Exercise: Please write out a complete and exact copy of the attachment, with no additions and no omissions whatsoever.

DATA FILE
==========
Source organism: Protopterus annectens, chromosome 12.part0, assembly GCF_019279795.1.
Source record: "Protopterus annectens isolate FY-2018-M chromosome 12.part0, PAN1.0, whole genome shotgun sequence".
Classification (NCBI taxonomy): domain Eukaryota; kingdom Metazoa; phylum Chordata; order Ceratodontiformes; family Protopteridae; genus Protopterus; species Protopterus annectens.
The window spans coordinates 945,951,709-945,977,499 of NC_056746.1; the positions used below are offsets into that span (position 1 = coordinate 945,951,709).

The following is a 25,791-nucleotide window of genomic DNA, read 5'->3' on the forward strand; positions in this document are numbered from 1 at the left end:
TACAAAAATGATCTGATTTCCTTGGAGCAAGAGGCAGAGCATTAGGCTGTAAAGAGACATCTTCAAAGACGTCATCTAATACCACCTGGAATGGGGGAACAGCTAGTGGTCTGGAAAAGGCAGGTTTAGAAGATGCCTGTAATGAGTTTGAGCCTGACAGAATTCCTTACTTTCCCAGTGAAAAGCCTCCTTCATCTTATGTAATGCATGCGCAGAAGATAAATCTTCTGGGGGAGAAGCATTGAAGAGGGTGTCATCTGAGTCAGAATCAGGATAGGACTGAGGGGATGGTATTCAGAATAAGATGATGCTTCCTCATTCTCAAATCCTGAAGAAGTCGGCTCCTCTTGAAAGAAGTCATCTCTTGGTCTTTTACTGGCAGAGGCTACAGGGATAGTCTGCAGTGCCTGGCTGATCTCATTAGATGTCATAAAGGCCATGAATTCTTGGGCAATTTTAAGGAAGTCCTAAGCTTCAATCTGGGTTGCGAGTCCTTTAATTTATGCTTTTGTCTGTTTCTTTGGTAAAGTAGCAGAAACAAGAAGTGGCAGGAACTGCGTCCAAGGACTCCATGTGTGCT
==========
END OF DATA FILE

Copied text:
Source organism: Protopterus annectens, chromosome 12.part0, assembly GCF_019279795.1.
Source record: "Protopterus annectens isolate FY-2018-M chromosome 12.part0, PAN1.0, whole genome shotgun sequence".
Classification (NCBI taxonomy): domain Eukaryota; kingdom Metazoa; phylum Chordata; order Ceratodontiformes; family Protopteridae; genus Protopterus; species Protopterus annectens.
The window spans coordinates 945,951,709-945,977,499 of NC_056746.1; the positions used below are offsets into that span (position 1 = coordinate 945,951,709).

The following is a 25,791-nucleotide window of genomic DNA, read 5'->3' on the forward strand; positions in this document are numbered from 1 at the left end:
TACAAAAATGATCTGATTTCCTTGGAGCAAGAGGCAGAGCATTAGGCTGTAAAGAGACATCTTCAAAGACGTCATCTAATACCACCTGGAATGGGGGAACAGCTAGTGGTCTGGAAAAGGCAGGTTTAGAAGATGCCTGTAATGAGTTTGAGCCTGACAGAATTCCTTACTTTCCCAGTGAAAAGCCTCCTTCATCTTATGTAATGCATGCGCAGAAGATAAATCTTCTGGGGGAGAAGCATTGAAGAGGGTGTCATCTGAGTCAGAATCAGGATAGGACTGAGGGGATGGTATTCAGAATAAGATGATGCTTCCTCATTCTCAAATCCTGAAGAAGTCGGCTCCTCTTGAAAGAAGTCATCTCTTGGTCTTTTACTGGCAGAGGCTACAGGGATAGTCTGCAGTGCCTGGCTGATCTCATTAGATGTCATAAAGGCCATGAATTCTTGGGCAATTTTAAGGAAGTCCTAAGCTTCAATCTGGGTTGCGAGTCCTTTAATTTATGCTTTTGTCTGTTTCTTTGGTAAAGTAGCAGAAACAAGAAGTGGCAGGAACTGCGTCCAAGGACTCCATGTGTGCT